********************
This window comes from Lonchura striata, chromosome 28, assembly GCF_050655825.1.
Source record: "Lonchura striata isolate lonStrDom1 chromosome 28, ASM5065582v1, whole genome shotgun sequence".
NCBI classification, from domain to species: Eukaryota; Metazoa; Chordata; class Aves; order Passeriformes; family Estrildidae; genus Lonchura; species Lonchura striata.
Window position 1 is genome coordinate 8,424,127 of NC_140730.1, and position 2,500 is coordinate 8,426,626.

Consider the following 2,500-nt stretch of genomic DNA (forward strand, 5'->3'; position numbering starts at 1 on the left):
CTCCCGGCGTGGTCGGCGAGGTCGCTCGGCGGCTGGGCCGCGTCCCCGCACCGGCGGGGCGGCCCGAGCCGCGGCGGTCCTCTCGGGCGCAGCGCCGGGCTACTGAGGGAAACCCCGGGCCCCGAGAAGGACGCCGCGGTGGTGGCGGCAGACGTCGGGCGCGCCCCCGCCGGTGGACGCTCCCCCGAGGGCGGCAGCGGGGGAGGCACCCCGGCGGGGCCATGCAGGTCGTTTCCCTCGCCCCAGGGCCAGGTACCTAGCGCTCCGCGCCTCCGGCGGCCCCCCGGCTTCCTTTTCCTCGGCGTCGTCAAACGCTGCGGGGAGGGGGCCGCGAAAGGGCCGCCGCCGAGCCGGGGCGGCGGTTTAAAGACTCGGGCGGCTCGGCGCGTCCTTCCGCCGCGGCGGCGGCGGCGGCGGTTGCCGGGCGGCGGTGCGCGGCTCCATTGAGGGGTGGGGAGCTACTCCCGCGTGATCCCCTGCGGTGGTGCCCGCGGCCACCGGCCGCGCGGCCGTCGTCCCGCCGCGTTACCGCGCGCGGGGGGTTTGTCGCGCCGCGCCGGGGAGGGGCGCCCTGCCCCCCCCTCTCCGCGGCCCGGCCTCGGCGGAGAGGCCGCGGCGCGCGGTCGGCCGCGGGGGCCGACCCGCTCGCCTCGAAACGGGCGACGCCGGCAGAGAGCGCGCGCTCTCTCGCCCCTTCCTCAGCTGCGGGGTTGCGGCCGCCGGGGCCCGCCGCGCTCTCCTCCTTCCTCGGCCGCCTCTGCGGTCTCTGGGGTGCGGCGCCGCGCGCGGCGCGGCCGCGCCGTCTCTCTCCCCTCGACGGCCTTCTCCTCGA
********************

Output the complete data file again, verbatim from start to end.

This window comes from Lonchura striata, chromosome 28, assembly GCF_050655825.1.
Source record: "Lonchura striata isolate lonStrDom1 chromosome 28, ASM5065582v1, whole genome shotgun sequence".
NCBI classification, from domain to species: Eukaryota; Metazoa; Chordata; class Aves; order Passeriformes; family Estrildidae; genus Lonchura; species Lonchura striata.
Window position 1 is genome coordinate 8,424,127 of NC_140730.1, and position 2,500 is coordinate 8,426,626.

Consider the following 2,500-nt stretch of genomic DNA (forward strand, 5'->3'; position numbering starts at 1 on the left):
CTCCCGGCGTGGTCGGCGAGGTCGCTCGGCGGCTGGGCCGCGTCCCCGCACCGGCGGGGCGGCCCGAGCCGCGGCGGTCCTCTCGGGCGCAGCGCCGGGCTACTGAGGGAAACCCCGGGCCCCGAGAAGGACGCCGCGGTGGTGGCGGCAGACGTCGGGCGCGCCCCCGCCGGTGGACGCTCCCCCGAGGGCGGCAGCGGGGGAGGCACCCCGGCGGGGCCATGCAGGTCGTTTCCCTCGCCCCAGGGCCAGGTACCTAGCGCTCCGCGCCTCCGGCGGCCCCCCGGCTTCCTTTTCCTCGGCGTCGTCAAACGCTGCGGGGAGGGGGCCGCGAAAGGGCCGCCGCCGAGCCGGGGCGGCGGTTTAAAGACTCGGGCGGCTCGGCGCGTCCTTCCGCCGCGGCGGCGGCGGCGGCGGTTGCCGGGCGGCGGTGCGCGGCTCCATTGAGGGGTGGGGAGCTACTCCCGCGTGATCCCCTGCGGTGGTGCCCGCGGCCACCGGCCGCGCGGCCGTCGTCCCGCCGCGTTACCGCGCGCGGGGGGTTTGTCGCGCCGCGCCGGGGAGGGGCGCCCTGCCCCCCCCTCTCCGCGGCCCGGCCTCGGCGGAGAGGCCGCGGCGCGCGGTCGGCCGCGGGGGCCGACCCGCTCGCCTCGAAACGGGCGACGCCGGCAGAGAGCGCGCGCTCTCTCGCCCCTTCCTCAGCTGCGGGGTTGCGGCCGCCGGGGCCCGCCGCGCTCTCCTCCTTCCTCGGCCGCCTCTGCGGTCTCTGGGGTGCGGCGCCGCGCGCGGCGCGGCCGCGCCGTCTCTCTCCCCTCGACGGCCTTCTCCTCGA